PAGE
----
The European Council for Fatwa and Research has denounced the European Union’s top court’s decision allowing companies to ban hijab for Muslim women at work, saying it favors employers’ discriminating against working women.
“The ECFR stresses that such a ruling and its likes diminish opportunities of positive integration and impact negatively on the rights of citizenship and deprives societies from Muslim women’s contributions to building societies and civilizations,” the Dublin-based council wrote in a statement issued Wednesday.
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The Court of Justice of the European Union (CJEU) ruling issued in Luxembourg on October the 13th 2022 centered on a case concerning a Muslim woman who was told when she applied to do a six-week work traineeship at a Belgian company that she would not be allowed to wear a headscarf.
The woman took her grievance to a Belgian court, which subsequently sought advice from the Court of Justice of the European Union (CJEU) in Luxembourg.
“The internal rule of an undertaking prohibiting the visible wearing of religious, philosophical or spiritual signs does not constitute direct discrimination if applied to all workers in a general and undifferentiated way,” the CJEU judgment said.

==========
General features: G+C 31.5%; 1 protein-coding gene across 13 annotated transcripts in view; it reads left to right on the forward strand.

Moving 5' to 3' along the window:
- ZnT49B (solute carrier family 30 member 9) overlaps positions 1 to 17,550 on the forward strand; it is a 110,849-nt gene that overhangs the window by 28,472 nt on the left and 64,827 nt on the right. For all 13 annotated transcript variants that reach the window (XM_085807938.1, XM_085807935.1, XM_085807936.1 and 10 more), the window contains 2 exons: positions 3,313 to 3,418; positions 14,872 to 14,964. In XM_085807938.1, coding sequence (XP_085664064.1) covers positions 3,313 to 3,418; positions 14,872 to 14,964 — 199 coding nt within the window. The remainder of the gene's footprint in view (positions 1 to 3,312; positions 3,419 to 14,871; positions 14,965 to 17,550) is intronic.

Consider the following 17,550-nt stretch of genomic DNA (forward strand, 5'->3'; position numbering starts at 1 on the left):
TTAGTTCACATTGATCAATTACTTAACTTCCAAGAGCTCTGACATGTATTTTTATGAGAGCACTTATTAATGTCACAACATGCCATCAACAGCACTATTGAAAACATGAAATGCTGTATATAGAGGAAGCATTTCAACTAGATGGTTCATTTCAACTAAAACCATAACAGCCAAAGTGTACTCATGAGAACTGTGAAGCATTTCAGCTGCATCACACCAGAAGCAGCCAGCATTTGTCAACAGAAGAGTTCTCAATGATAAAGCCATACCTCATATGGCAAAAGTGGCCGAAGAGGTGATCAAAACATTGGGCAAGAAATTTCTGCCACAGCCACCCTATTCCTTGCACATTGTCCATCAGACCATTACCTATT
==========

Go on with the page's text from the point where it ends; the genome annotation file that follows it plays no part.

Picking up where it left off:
Violating Human Rights
ECFR said that such ruling violates European conventions on human rights Article (9/10) which states: “Everyone has the right to freedom of thought, conscience and religion.”
It also violates the universal declaration of human rights issued by the United Nations saying, “Everyone has the right to freedom of thought, conscience and religion.”
“The ECFR urges the European Court to reconsider this ruling, since, if applied, it will restrict many Muslim European women, and isolate them,” the council added.
“Moreover, it will prevent them from assuming sincerely an active role in scientific, health, academic, and economic fields in their societies, since they perceive such a ruling violating their religious and human rights secured by all international as well as European conventions.”
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Islam sees hijab as an obligatory code of dress, not a religious symbol displaying one’s affiliations.
The Islamic attire has been facing growing restrictions in European countries recently.
Such legal decisions have already impacted thousands of Muslim women across Europe.
Earlier this year, French highest court decided to uphold a ban on barristers wearing hijab in courtrooms in Lille.
Also in France, women wearing a niqab or burqa, which fully cover the face and body, in public space face a 150 euro fine.
In Germany, bans on religious clothing and symbols for teachers and other civil servants in Germany led some Muslim women to give up teaching careers.